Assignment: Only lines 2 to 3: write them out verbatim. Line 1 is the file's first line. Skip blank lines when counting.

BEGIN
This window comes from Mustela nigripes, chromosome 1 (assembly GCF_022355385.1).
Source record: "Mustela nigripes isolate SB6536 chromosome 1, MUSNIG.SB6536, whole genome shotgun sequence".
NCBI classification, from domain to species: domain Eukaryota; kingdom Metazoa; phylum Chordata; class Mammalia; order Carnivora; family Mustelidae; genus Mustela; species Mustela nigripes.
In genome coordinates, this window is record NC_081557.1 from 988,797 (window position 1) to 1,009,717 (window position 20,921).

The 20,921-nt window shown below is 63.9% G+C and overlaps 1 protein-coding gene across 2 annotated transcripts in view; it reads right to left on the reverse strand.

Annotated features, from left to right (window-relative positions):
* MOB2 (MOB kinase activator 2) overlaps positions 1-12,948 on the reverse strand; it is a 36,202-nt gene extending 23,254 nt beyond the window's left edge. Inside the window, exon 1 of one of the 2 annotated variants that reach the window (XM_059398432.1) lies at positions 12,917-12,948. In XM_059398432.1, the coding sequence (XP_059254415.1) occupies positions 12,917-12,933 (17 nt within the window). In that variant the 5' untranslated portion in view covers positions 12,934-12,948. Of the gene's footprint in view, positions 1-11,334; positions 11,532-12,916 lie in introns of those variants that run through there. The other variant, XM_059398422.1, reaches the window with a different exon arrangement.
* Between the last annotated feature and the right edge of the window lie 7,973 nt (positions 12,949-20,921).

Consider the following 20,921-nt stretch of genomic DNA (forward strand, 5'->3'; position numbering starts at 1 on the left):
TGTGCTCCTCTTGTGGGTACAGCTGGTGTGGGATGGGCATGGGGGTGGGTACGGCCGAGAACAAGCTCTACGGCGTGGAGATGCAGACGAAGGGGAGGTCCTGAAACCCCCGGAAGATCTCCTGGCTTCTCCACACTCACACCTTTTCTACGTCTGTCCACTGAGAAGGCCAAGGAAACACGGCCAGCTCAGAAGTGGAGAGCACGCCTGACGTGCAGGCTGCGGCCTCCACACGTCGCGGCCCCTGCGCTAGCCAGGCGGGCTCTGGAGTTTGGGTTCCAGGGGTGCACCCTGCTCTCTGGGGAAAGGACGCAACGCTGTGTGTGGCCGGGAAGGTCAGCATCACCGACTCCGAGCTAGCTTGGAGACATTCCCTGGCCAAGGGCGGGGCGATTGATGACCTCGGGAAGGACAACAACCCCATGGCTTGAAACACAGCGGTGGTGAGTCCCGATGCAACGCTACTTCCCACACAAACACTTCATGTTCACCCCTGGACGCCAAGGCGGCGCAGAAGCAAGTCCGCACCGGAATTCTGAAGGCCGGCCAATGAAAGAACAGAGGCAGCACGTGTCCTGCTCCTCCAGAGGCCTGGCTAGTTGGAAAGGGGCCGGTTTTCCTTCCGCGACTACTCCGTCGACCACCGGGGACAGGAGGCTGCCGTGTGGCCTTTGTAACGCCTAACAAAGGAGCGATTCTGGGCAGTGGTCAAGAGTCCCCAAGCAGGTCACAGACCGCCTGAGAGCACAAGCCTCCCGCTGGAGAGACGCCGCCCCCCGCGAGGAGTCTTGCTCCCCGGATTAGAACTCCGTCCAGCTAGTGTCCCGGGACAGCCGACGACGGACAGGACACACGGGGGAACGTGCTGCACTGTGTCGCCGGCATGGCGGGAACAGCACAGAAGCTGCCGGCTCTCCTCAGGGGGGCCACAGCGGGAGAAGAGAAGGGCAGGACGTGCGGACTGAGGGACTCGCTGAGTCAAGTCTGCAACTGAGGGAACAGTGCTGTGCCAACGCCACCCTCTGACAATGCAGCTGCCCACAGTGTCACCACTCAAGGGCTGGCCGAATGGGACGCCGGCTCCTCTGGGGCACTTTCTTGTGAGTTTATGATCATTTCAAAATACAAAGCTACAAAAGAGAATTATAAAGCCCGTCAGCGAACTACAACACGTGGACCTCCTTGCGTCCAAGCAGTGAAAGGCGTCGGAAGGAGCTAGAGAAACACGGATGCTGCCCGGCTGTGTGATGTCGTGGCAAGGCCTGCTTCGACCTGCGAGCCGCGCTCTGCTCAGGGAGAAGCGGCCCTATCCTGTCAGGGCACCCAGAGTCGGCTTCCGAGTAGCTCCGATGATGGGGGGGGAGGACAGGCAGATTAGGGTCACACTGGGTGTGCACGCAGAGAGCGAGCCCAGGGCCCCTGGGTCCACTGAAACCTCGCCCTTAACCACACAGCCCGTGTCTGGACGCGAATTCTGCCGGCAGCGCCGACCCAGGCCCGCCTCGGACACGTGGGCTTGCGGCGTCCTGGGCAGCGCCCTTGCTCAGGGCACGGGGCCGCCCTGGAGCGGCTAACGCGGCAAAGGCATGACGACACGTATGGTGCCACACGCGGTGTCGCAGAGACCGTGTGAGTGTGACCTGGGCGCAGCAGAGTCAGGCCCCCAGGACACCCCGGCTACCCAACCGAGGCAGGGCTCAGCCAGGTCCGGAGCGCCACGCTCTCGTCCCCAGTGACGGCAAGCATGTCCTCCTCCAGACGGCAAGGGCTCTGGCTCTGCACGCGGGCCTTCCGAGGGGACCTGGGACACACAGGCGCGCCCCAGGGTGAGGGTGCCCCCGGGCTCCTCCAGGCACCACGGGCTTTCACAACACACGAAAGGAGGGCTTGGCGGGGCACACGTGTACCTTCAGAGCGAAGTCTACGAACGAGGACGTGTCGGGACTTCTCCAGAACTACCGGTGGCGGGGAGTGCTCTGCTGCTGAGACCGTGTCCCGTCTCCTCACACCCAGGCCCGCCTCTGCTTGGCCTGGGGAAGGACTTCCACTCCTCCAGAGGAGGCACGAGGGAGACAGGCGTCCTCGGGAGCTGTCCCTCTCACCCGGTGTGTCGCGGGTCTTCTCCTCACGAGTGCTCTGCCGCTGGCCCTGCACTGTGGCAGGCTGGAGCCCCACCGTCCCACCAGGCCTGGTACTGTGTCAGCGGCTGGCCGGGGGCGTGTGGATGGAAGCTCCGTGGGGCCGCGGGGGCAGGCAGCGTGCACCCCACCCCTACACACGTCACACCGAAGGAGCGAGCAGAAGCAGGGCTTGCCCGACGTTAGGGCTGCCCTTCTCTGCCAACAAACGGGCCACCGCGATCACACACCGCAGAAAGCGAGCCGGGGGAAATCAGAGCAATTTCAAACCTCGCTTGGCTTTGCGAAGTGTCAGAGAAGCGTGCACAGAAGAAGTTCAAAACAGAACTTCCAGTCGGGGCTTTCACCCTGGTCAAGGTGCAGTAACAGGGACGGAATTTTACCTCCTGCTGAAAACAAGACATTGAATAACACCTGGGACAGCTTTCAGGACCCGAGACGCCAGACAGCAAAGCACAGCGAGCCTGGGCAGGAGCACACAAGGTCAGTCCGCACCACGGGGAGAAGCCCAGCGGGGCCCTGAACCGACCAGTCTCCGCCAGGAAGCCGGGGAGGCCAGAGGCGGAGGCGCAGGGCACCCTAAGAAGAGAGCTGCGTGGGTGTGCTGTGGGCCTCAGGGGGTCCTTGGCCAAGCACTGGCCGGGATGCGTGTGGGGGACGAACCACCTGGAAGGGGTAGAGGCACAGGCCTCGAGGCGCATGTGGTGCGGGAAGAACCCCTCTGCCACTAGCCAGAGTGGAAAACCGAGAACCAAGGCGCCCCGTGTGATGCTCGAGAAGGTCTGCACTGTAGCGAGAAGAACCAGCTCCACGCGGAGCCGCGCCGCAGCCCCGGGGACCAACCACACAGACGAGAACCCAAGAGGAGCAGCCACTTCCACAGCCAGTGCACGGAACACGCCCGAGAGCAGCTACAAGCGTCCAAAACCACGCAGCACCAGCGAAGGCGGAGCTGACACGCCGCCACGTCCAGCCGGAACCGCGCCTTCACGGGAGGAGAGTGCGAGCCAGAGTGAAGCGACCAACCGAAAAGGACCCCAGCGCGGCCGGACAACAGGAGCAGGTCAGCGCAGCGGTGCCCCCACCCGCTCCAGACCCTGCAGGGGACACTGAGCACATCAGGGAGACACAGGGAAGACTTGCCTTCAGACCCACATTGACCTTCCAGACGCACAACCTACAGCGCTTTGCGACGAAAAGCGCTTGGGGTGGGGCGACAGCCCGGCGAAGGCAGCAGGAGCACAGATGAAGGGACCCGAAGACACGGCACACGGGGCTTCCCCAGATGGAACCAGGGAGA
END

Source record: "Mustela nigripes isolate SB6536 chromosome 1, MUSNIG.SB6536, whole genome shotgun sequence".
NCBI classification, from domain to species: domain Eukaryota; kingdom Metazoa; phylum Chordata; class Mammalia; order Carnivora; family Mustelidae; genus Mustela; species Mustela nigripes.